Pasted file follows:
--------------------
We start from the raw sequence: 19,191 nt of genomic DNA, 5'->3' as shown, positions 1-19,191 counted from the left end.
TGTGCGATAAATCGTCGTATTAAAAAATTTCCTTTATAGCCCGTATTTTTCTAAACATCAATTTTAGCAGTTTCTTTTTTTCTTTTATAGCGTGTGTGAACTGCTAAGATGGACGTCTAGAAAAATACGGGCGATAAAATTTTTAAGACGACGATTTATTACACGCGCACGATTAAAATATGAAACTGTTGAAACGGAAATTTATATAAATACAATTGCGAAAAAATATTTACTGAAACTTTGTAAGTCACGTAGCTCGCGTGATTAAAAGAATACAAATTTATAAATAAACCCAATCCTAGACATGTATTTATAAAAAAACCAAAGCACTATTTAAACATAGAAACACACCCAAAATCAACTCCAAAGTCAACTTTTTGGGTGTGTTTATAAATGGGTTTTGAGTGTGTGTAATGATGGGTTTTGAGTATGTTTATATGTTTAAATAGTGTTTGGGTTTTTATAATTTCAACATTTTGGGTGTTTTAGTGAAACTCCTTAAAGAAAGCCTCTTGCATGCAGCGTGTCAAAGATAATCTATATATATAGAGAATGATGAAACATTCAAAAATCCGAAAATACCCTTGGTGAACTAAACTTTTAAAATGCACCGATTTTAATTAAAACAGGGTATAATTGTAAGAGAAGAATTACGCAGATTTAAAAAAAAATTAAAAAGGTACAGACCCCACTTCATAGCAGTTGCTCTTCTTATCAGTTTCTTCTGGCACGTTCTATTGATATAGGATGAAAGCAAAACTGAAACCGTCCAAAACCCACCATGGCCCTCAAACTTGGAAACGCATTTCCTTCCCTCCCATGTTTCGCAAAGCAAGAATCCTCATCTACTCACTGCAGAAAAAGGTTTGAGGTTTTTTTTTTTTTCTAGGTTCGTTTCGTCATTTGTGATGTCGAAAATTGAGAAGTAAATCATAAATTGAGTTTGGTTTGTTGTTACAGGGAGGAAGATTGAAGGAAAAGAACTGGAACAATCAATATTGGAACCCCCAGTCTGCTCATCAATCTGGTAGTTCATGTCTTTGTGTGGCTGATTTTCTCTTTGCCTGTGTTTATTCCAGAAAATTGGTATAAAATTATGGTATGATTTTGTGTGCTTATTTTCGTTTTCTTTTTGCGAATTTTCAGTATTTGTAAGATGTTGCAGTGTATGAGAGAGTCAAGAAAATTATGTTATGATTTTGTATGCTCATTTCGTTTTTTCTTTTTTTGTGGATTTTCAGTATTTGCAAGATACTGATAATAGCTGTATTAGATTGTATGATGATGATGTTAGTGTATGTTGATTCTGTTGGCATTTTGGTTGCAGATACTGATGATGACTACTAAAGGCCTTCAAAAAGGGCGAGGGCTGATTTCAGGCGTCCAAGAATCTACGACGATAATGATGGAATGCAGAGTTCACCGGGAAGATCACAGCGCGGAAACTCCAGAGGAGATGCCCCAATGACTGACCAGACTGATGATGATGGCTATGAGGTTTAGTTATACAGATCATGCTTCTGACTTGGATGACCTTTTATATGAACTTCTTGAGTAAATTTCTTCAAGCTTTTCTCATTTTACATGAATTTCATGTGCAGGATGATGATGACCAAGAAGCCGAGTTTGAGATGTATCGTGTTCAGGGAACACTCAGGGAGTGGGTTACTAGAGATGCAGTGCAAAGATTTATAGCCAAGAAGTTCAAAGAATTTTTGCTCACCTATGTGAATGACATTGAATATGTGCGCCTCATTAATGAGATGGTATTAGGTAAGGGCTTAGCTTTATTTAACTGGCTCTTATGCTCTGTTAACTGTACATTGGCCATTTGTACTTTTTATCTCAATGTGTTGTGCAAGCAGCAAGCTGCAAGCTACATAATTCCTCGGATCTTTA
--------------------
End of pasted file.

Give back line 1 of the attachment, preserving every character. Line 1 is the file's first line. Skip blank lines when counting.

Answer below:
We start from the raw sequence: 19,191 nt of genomic DNA, 5'->3' as shown, positions 1-19,191 counted from the left end.